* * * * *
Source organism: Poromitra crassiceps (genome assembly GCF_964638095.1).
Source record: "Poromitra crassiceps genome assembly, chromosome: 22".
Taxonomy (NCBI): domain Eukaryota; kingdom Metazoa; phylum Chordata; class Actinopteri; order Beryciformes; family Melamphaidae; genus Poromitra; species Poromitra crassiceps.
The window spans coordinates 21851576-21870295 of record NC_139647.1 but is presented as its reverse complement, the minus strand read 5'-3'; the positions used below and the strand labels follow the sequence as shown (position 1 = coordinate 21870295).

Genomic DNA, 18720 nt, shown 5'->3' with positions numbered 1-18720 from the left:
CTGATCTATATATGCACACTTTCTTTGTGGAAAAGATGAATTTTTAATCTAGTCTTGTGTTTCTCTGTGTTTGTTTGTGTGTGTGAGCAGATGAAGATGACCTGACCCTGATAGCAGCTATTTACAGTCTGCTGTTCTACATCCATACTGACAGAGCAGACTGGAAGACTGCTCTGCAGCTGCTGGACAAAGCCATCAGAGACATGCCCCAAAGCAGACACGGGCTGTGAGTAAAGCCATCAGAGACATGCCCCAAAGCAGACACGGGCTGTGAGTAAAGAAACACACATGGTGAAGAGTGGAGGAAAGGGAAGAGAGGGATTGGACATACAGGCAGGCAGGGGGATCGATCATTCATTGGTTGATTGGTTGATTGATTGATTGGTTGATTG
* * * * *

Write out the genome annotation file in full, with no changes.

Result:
Source organism: Poromitra crassiceps (genome assembly GCF_964638095.1).
Source record: "Poromitra crassiceps genome assembly, chromosome: 22".
Taxonomy (NCBI): domain Eukaryota; kingdom Metazoa; phylum Chordata; class Actinopteri; order Beryciformes; family Melamphaidae; genus Poromitra; species Poromitra crassiceps.
The window spans coordinates 21851576-21870295 of record NC_139647.1 but is presented as its reverse complement, the minus strand read 5'-3'; the positions used below and the strand labels follow the sequence as shown (position 1 = coordinate 21870295).

Genomic DNA, 18720 nt, shown 5'->3' with positions numbered 1-18720 from the left:
CTGATCTATATATGCACACTTTCTTTGTGGAAAAGATGAATTTTTAATCTAGTCTTGTGTTTCTCTGTGTTTGTTTGTGTGTGTGAGCAGATGAAGATGACCTGACCCTGATAGCAGCTATTTACAGTCTGCTGTTCTACATCCATACTGACAGAGCAGACTGGAAGACTGCTCTGCAGCTGCTGGACAAAGCCATCAGAGACATGCCCCAAAGCAGACACGGGCTGTGAGTAAAGCCATCAGAGACATGCCCCAAAGCAGACACGGGCTGTGAGTAAAGAAACACACATGGTGAAGAGTGGAGGAAAGGGAAGAGAGGGATTGGACATACAGGCAGGCAGGGGGATCGATCATTCATTGGTTGATTGGTTGATTGATTGATTGGTTGATTG